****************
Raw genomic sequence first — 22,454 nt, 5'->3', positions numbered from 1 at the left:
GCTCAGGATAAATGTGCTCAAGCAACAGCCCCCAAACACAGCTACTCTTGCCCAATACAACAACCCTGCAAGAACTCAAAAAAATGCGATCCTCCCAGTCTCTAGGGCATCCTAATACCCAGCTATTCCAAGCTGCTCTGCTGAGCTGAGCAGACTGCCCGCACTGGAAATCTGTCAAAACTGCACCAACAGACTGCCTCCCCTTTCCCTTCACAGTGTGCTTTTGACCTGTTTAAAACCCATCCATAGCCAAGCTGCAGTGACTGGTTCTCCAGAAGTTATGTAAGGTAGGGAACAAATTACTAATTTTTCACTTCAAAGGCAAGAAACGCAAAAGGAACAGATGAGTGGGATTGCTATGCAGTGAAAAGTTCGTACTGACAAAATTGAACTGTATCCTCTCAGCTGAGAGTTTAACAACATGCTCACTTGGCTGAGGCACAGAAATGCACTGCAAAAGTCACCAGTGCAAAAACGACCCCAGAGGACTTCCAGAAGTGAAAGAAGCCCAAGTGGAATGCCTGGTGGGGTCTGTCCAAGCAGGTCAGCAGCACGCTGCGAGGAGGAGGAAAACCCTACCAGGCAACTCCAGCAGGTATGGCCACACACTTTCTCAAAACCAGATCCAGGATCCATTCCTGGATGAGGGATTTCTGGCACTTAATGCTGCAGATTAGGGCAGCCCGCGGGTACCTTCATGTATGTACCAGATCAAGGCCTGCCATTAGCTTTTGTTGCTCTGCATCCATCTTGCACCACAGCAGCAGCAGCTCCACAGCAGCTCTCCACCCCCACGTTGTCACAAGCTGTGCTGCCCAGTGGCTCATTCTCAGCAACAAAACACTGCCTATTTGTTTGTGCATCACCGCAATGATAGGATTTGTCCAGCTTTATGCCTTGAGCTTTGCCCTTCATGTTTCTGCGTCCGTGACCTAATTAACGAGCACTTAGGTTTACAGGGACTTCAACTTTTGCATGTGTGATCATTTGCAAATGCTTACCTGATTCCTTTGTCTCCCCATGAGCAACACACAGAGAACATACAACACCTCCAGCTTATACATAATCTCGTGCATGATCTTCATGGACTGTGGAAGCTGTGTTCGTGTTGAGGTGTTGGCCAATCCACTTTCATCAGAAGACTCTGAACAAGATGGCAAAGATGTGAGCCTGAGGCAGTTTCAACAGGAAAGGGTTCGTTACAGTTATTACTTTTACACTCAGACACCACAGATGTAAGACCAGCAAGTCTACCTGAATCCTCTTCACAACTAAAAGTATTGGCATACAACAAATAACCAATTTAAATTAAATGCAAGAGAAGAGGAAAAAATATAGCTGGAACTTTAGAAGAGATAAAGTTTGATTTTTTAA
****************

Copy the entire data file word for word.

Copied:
Raw genomic sequence first — 22,454 nt, 5'->3', positions numbered from 1 at the left:
GCTCAGGATAAATGTGCTCAAGCAACAGCCCCCAAACACAGCTACTCTTGCCCAATACAACAACCCTGCAAGAACTCAAAAAAATGCGATCCTCCCAGTCTCTAGGGCATCCTAATACCCAGCTATTCCAAGCTGCTCTGCTGAGCTGAGCAGACTGCCCGCACTGGAAATCTGTCAAAACTGCACCAACAGACTGCCTCCCCTTTCCCTTCACAGTGTGCTTTTGACCTGTTTAAAACCCATCCATAGCCAAGCTGCAGTGACTGGTTCTCCAGAAGTTATGTAAGGTAGGGAACAAATTACTAATTTTTCACTTCAAAGGCAAGAAACGCAAAAGGAACAGATGAGTGGGATTGCTATGCAGTGAAAAGTTCGTACTGACAAAATTGAACTGTATCCTCTCAGCTGAGAGTTTAACAACATGCTCACTTGGCTGAGGCACAGAAATGCACTGCAAAAGTCACCAGTGCAAAAACGACCCCAGAGGACTTCCAGAAGTGAAAGAAGCCCAAGTGGAATGCCTGGTGGGGTCTGTCCAAGCAGGTCAGCAGCACGCTGCGAGGAGGAGGAAAACCCTACCAGGCAACTCCAGCAGGTATGGCCACACACTTTCTCAAAACCAGATCCAGGATCCATTCCTGGATGAGGGATTTCTGGCACTTAATGCTGCAGATTAGGGCAGCCCGCGGGTACCTTCATGTATGTACCAGATCAAGGCCTGCCATTAGCTTTTGTTGCTCTGCATCCATCTTGCACCACAGCAGCAGCAGCTCCACAGCAGCTCTCCACCCCCACGTTGTCACAAGCTGTGCTGCCCAGTGGCTCATTCTCAGCAACAAAACACTGCCTATTTGTTTGTGCATCACCGCAATGATAGGATTTGTCCAGCTTTATGCCTTGAGCTTTGCCCTTCATGTTTCTGCGTCCGTGACCTAATTAACGAGCACTTAGGTTTACAGGGACTTCAACTTTTGCATGTGTGATCATTTGCAAATGCTTACCTGATTCCTTTGTCTCCCCATGAGCAACACACAGAGAACATACAACACCTCCAGCTTATACATAATCTCGTGCATGATCTTCATGGACTGTGGAAGCTGTGTTCGTGTTGAGGTGTTGGCCAATCCACTTTCATCAGAAGACTCTGAACAAGATGGCAAAGATGTGAGCCTGAGGCAGTTTCAACAGGAAAGGGTTCGTTACAGTTATTACTTTTACACTCAGACACCACAGATGTAAGACCAGCAAGTCTACCTGAATCCTCTTCACAACTAAAAGTATTGGCATACAACAAATAACCAATTTAAATTAAATGCAAGAGAAGAGGAAAAAATATAGCTGGAACTTTAGAAGAGATAAAGTTTGATTTTTTAA